State Representative Royce Adams of Dry Ridge says farmers came to him asking for help with the coyotes.
State wildlife officials say live coyotes could fetch up to $100 apiece. The bill was approved 85-to-15.
Only trappers licensed by the state to deal with nuisance animals would be allowed to sell live coyotes under the legislation passed yesterday by the house. Current state law forbids the sale of live coyotes.
WBKO spoke with an area cattle farmer about what a problem coyotes are causing for him. Chris Milam says, "I don't see them every night. But I probably hear them at least six out of seven nights a week."
Coyotes are becoming a big problem for farmers all over Kentucky.
"The biggest threat we have here is the threat of newborn calves."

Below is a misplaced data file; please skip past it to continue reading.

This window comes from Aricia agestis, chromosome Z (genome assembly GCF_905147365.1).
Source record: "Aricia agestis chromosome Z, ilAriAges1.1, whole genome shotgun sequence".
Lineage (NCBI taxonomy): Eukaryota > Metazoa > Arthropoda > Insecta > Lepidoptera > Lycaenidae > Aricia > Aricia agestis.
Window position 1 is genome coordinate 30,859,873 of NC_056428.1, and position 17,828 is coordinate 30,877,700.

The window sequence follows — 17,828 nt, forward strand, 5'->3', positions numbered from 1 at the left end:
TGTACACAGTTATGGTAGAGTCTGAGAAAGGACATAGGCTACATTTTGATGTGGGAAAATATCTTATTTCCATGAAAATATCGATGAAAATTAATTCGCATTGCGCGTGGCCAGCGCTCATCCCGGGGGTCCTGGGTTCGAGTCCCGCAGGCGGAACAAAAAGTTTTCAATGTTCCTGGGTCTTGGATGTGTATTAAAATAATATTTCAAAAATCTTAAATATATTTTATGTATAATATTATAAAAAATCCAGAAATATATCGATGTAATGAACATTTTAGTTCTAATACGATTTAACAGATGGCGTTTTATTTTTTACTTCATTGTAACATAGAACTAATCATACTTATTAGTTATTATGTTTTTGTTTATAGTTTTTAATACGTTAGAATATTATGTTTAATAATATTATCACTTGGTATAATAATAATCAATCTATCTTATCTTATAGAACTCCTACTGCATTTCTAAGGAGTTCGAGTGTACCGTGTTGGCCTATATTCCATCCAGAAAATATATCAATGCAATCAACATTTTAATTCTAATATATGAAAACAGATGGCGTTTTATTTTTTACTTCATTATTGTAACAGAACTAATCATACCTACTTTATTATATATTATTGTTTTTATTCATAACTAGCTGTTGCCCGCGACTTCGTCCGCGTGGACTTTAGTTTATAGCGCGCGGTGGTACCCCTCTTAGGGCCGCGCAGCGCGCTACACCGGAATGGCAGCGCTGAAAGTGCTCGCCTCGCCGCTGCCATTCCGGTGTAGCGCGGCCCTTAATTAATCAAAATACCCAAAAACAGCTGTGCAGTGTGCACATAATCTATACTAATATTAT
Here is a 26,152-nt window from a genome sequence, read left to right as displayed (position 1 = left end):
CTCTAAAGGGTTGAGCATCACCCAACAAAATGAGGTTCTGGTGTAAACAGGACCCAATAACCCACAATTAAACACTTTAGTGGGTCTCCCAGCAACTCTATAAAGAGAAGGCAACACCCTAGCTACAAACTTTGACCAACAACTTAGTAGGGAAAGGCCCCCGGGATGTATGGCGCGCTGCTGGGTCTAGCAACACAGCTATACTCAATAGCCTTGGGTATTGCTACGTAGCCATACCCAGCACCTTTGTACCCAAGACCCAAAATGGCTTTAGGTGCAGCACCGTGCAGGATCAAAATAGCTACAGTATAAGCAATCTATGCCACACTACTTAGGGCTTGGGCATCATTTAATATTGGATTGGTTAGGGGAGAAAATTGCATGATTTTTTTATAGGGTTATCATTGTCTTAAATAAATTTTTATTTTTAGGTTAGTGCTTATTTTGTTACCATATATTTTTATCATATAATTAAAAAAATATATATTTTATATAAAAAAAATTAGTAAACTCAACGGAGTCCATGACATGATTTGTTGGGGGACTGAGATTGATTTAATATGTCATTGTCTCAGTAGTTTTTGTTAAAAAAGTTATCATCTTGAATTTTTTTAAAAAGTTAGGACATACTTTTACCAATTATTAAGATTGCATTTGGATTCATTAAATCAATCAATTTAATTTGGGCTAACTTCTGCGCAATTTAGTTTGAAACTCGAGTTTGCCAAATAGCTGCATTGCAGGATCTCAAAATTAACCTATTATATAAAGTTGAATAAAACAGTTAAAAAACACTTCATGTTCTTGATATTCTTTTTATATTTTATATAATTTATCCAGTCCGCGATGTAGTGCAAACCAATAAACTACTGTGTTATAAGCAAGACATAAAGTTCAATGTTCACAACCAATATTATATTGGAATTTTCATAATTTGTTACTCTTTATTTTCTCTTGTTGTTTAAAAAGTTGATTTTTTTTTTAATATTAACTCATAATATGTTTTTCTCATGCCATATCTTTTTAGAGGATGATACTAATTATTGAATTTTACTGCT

The animals do not cause many problems when they are alone. But when they get in packs they will hunt.
"We might come in and find a carcass of a newborn calf and that calf never got up. They waited for it. Cows will protect their calves. But if coyotes get aggressive enough they are going to run them off."
As their environment changes, coyotes become more adapt to living in more urban areas. In fact, they are one of the most adaptable animals. They've even been spotted in Los Angeles. As other populations of wild animals are shrinking, coyote populations are growing all over the country.
"If we don't start thinning them out, they're going to be a big problem. They just keep getting thicker and thicker. And pets have started disappearing, and the only reason would be from coyotes and wild dogs."
Recently, coyotes tried to pull one of his neighbor’s pet cats through a wire fence, and he is concerned if the coyotes get less fearful of human interaction, they could even come after children.